No, in case you’re wondering, I haven’t gone all Smeagol and Gollum referring to myself as “us”. Today is my birthday and I happen to be in good company. While I’m not exactly thrilled to be turning yet another year older, I am thrilled to share my birthday with three of my favourite authors. To celebrate, I thought I'd share some random thoughts about them.
My grade three teacher introduced me to C.S. Lewis and The Chronicles of Narnia when I was eight years old. I still remember the eerie feeling I had while sitting in my classroom listening to Diggory ring that golden bell. Little did I know it then, but someday I’d start reading The Magician’s Nephew to my son on the day he turned eight. Oddly enough, it worked out that we finished the entire series on his ninth birthday. Perfect bookends for a magical year of reading.
We like to turn books into events in our family, so after reading The Lion, The Witch and the Wardrobe, we transformed our living room into Narnia and watched the movie while pigging out on Mrs. Beaver’s marmalade rolls. So much fun. And yes, we bought the lamppost specifically for this occasion. Too bad Mr. Tumnus wasn't included.
"You can never get a cup of tea large enough or a book long enough to suit me."
(Nov. 29, 1918-Sept. 6, 2007)
Madeleine L’Engle has probably influenced me more than any author. Her writing reminds me to think beyond the scope of our world, something I need to remember considering my personal world often feels very small. She taught me that it’s okay to take “being” time, to just sit and be calm, instead of getting caught up in the rush. Her unique opinions on faith and art have molded my ideas on writing. I was never a big fan of science or science fiction growing up, but through her writing I learned to see beauty in science: “Peace is the center of the atom, the core of quiet within the storm…” (Sonnet, Trinity 18) And now what do I like to write the most? Science fiction, of course.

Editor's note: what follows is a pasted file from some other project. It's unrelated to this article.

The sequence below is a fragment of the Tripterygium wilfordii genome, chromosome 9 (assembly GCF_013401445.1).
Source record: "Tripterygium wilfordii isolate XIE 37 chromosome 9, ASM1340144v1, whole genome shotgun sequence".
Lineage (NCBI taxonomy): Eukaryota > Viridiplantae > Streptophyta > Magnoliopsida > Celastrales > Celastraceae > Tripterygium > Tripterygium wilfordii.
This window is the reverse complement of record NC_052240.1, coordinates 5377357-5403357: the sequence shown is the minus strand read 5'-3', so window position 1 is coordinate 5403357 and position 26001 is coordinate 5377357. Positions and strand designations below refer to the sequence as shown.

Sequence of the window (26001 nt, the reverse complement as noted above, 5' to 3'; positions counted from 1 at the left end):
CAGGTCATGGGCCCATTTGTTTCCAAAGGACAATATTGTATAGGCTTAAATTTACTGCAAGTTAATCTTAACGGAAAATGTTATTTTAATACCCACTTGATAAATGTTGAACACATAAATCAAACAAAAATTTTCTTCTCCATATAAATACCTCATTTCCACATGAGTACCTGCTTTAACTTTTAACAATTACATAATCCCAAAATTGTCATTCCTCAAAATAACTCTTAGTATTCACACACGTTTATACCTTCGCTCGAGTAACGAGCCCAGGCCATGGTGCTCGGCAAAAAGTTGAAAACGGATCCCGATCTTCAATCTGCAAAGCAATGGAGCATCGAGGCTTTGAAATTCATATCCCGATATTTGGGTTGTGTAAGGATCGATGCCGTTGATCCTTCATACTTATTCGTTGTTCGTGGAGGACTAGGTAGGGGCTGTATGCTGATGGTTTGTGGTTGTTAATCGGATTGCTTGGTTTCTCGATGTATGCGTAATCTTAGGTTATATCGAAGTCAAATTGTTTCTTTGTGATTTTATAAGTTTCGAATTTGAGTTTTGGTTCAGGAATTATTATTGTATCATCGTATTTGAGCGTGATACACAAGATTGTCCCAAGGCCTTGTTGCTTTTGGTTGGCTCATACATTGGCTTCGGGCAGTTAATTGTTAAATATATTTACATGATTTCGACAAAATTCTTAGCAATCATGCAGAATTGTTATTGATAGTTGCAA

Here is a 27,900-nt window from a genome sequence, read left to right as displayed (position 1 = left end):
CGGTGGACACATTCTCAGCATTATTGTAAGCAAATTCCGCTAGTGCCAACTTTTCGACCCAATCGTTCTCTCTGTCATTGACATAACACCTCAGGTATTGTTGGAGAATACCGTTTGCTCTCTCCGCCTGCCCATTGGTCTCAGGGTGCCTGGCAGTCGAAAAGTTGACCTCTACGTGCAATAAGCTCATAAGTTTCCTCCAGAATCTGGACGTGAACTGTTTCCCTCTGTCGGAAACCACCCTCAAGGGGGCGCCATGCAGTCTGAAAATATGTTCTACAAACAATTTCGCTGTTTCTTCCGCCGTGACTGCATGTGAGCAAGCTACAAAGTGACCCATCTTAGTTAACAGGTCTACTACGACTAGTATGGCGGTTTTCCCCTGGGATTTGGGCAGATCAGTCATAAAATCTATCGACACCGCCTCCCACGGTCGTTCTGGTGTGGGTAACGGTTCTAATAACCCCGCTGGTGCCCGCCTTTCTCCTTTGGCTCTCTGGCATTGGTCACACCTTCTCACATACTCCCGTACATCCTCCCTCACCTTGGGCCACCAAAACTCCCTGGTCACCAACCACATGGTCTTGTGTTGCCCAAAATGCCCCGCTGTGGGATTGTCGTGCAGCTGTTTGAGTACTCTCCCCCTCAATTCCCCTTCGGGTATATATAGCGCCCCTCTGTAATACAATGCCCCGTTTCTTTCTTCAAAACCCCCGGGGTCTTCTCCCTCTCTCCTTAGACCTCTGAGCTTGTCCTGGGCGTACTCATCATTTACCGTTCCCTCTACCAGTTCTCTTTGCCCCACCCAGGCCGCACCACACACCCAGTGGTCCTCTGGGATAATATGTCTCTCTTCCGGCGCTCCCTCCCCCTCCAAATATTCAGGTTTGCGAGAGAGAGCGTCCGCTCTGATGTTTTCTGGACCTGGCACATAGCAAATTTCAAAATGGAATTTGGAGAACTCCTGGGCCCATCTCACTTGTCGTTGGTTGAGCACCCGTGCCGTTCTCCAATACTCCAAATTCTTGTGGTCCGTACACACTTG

If the artist works only when he feels like it, he’s apt not to build up much of a body of work. Inspiration far more often comes during the work than before it, because the largest part of the job of the artist is to listen to the work and to go where it tells him to go. Ultimately, when you are writing, you stop thinking and write what you hear.
--Madeleine L’Engle (Walking on Water)
|Louisa May Alcott|
(Nov. 29, 1832-March 6, 1888)
Louisa May Acott's characters Meg, Jo, Beth, and Amy March have been a part of my life for almost as long as I can remember. My mother read Little Women to me when I was six years old. The night we finished the book, the power went out and we had to read the last chapter or two by flashlight. The story and that moment have stuck with me ever since. I can’t pinpoint exactly when I started writing. I only know that I was very young, and I often wonder if Jo scribbling her stories had anything to do with that.
"...When the writing fit came on, she gave herself up to it with entire abandon, and led a blissful life, unconscious of want, care, or bad weather, while she sat safe and happy in an imaginary world, full of friends almost as real and dear to her as any in the flesh. Sleep forsook her eyes, meals stood untasted, day and night were all too short to enjoy the happiness which blessed her only at such times, and made these hours worth living, even if they bore no other fruit."
--Louisa May Alcott (Little Women)
All three of these authors have passed on, but they left quite a legacy behind for writers and readers everywhere. So today, I raise my cup of tea and/or wine in honor of these three extraordinary people and thank them for their inspiration.